From the acclaimed author of Cambridge comes an ambitious, formally inventive, and intensely moving evocation of the scattered offspring of Africa. It begins in a year of failing crops and desperate foolishness, which forces a father to sell his three children into slavery. Employing a brilliant range of voices and narrative techniques, Caryl Phillips folows these exiles across the river that separates continents and centuries.
Phillips's characters include a freed slave who journeys to Liberia as a missionary in the 1830s; a pioneer woman seeking refuge from the white man's justice on the Colorado frontier; and an African-American G.I. who falls in love with a white Englishwoman during World War II. Together these voices make up a "many-tongued chorus" of common memory—and one of the most stunning works of fiction ever to address the lives of black people severed from their homeland.
Caryl Phillips was born in St. Kitts, West Indies, and brought up in England. He is the author of numerous works of fiction and nonfiction. His novel Dancing in the Dark won the 2006 PEN/Beyond Margins Award, and an earlier novel, A Distant Shore, won the 2004 Commonwealth Writers' Prize. His other awards include the Martin Luther King Memorial Prize, a Guggenheim Fellowship, and the James Tait Black Memorial Prize. He is a Fellow of the Royal Society of Literature and currently lives in New York.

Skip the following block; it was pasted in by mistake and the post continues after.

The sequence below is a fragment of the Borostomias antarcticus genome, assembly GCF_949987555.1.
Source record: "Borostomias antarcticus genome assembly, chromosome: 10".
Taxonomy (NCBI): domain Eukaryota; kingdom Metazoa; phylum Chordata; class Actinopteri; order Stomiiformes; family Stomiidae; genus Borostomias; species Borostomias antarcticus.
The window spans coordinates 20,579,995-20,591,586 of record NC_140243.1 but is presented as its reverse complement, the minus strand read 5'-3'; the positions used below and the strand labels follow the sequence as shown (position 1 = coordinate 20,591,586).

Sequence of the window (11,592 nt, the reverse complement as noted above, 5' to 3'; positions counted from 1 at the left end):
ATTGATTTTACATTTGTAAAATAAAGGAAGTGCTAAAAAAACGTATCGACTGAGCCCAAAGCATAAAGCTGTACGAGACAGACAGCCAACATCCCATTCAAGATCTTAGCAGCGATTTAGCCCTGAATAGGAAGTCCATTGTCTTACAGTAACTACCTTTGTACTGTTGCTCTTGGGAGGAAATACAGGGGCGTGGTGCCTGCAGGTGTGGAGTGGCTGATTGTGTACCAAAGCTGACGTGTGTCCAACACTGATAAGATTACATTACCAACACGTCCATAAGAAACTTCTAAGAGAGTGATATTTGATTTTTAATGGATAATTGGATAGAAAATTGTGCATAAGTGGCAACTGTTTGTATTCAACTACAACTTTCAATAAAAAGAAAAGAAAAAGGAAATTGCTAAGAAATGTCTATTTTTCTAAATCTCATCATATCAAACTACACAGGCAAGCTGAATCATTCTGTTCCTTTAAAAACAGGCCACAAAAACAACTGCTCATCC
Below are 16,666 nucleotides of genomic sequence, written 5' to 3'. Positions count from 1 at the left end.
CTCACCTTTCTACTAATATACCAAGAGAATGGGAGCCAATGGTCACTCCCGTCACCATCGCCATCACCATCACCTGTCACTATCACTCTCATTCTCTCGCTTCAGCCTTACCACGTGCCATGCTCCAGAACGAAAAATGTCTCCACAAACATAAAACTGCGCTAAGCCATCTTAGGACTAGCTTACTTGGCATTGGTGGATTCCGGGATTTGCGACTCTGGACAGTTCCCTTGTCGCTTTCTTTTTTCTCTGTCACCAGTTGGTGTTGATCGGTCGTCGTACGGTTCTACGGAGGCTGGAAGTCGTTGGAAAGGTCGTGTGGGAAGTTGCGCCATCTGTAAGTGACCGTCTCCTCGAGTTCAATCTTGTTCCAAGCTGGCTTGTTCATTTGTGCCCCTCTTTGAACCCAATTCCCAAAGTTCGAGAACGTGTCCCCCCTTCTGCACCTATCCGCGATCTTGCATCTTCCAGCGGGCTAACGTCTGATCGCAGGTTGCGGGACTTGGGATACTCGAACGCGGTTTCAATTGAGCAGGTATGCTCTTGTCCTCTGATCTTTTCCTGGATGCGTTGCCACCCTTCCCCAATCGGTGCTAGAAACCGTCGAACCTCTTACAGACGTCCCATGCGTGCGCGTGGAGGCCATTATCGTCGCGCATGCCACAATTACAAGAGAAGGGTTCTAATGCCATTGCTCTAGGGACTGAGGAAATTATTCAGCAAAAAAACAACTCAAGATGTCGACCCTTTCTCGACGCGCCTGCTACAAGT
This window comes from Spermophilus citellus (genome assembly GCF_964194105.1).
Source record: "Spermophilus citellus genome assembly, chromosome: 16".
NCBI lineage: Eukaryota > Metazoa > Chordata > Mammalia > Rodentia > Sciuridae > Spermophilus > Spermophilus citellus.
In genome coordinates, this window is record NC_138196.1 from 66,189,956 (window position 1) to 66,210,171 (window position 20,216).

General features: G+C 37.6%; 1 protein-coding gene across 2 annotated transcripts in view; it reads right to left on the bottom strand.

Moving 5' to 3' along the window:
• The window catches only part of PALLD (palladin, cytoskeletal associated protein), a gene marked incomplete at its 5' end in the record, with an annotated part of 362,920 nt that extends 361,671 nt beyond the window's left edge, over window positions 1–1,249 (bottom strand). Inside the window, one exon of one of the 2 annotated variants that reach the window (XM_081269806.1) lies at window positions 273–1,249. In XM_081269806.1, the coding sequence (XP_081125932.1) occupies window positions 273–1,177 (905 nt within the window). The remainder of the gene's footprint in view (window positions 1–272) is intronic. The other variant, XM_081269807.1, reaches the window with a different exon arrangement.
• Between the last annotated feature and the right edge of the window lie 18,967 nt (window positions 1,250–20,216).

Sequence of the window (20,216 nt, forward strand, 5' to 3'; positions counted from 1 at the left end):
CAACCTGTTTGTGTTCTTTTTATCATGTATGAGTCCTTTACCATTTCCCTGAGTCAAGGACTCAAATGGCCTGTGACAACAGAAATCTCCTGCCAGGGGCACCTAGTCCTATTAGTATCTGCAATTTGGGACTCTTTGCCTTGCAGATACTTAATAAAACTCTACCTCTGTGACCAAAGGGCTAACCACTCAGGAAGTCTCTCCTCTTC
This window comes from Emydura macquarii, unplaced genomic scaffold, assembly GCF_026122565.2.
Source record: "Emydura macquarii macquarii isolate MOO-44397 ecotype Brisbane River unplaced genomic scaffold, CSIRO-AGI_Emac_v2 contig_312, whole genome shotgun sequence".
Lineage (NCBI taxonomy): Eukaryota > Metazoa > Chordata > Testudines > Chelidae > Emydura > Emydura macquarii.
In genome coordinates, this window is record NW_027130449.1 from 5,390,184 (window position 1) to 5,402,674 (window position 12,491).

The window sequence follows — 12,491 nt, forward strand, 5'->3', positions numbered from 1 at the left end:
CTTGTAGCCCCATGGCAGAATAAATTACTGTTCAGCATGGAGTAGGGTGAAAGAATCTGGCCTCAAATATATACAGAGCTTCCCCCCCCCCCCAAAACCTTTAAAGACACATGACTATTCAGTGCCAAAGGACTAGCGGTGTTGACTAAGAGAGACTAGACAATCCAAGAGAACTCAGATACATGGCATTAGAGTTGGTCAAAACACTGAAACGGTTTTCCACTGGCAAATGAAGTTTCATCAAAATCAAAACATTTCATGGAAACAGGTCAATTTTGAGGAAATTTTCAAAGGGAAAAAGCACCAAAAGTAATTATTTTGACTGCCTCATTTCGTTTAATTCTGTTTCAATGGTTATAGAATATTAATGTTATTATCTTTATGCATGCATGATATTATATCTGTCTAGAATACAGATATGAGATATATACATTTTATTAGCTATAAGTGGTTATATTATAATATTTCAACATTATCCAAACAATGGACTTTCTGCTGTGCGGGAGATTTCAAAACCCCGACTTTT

"A brilliantly coherent version of two and a half centuries of the African diaspora. . . . Richly counterpointed. . . . Its resonance continues to deepen." —The New York Times Book Review
"[Phillips] is a master ventriloquist, giving immediacy and voice to an impressive range of vivid characters about whom the reader cares deeply. . . . Wonderfully individual." —San Francisco Chronicle
"Like Isabel Allende and Gabriel García Márquez, [Phillips] writes of times so heady and chaotic and of characters so compelling that time moves as if guided by the moon and dreams." —Los Angeles Times Book Review
"Uncommonly resourceful . . . an admirably complex and artfully wrought effort to renegotiate the staggering dimensions of the African diaspora. . . . A highly particularized web of damning circumstances, each crafted in its own distinctly styled prose . . . Crossing the River bears eloquently chastened testimony to the shattering of black lives." —Boston Globe
"Beautifully measured writing that powerfully evokes the far-reaching realities of the African diaspora. A masterwork." —Kirkus Reviews
"This ambitious novel amounts to a chorale. . . . Phillips's gifts are manifest and his technical prowess enlarges with each novel. . . . An impressively controlled performance." —Chicago Tribune
"With irony, understatement, and artful compression . . . Phillips distills the African diaspora to an essence, bitter and unforgettable." —Entertainment Weekly
"Memorable, convincing characters, broad vision, and evocative narrative result in a novel both resonant and deeply moving. . . . A stirring meditation on the hardship and perseverance of people torn from home." —Publishers Weekly
"Zigzagging across continents and generations, it is a fearless reimagining of the geography and meaning of the African diaspora. . . . Phillips brings an inventiveness and exacting lucidity to bear." —Village Voice